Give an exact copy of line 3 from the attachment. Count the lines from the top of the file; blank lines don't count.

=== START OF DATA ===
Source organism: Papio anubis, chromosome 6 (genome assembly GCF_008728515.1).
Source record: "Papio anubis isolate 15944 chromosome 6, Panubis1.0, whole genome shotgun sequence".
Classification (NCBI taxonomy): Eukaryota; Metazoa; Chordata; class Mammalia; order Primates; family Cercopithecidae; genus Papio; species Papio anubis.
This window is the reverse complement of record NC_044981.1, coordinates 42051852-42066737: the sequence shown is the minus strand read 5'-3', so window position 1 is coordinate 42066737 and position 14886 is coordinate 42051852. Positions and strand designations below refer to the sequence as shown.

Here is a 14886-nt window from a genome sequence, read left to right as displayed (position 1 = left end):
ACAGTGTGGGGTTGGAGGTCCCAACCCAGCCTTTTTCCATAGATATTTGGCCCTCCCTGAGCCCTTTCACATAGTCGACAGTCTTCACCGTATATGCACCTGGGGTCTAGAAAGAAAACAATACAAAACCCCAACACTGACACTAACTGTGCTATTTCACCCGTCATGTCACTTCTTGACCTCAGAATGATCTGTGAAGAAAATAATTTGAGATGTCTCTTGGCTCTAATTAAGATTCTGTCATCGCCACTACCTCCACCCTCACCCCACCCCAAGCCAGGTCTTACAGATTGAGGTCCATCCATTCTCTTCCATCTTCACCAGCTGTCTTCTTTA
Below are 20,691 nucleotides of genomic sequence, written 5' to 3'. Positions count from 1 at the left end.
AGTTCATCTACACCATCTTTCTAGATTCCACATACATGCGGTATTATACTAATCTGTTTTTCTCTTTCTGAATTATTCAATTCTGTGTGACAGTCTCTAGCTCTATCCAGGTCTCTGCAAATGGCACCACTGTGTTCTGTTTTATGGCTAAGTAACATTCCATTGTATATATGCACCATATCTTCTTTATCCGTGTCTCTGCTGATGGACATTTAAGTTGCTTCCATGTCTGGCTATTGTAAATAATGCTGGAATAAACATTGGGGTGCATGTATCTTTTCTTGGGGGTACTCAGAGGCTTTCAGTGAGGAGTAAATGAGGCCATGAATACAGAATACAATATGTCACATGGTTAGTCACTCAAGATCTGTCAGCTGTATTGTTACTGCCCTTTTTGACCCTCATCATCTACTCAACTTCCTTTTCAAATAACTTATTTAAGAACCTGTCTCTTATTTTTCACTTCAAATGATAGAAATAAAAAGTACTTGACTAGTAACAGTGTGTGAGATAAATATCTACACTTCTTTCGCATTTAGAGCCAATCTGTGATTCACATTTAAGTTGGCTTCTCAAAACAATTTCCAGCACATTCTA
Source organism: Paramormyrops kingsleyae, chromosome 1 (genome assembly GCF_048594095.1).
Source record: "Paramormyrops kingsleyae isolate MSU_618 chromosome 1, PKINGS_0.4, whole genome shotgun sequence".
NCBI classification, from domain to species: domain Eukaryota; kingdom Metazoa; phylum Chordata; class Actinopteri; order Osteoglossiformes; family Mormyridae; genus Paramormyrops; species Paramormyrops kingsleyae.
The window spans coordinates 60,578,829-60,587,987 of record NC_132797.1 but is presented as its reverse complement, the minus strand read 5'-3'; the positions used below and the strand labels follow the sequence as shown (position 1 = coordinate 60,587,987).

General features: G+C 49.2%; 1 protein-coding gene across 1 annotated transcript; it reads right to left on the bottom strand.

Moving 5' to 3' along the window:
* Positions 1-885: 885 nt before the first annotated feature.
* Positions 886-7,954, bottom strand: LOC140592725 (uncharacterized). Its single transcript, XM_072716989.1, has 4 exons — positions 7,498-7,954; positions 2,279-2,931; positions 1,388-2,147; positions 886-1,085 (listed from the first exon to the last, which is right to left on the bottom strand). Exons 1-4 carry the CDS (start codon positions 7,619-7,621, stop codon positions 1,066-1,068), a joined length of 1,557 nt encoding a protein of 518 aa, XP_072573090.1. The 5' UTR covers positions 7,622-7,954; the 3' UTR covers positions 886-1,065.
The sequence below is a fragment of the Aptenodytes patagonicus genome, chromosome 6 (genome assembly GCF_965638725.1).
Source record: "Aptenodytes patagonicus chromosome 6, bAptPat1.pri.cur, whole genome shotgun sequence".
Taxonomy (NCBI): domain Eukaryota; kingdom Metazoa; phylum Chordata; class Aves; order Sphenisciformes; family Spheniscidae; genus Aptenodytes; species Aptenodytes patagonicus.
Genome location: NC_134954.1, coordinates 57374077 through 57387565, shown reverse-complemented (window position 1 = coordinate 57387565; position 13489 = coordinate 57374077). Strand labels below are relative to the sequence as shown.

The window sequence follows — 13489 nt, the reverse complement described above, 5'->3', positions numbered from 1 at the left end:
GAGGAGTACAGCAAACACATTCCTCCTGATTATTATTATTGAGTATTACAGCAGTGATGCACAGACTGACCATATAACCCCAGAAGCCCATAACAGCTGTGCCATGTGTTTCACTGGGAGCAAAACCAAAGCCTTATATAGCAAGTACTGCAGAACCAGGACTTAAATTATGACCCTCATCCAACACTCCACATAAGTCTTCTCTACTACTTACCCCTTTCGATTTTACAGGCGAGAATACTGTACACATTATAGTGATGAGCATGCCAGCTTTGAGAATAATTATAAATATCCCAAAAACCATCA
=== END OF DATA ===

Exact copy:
Classification (NCBI taxonomy): Eukaryota; Metazoa; Chordata; class Mammalia; order Primates; family Cercopithecidae; genus Papio; species Papio anubis.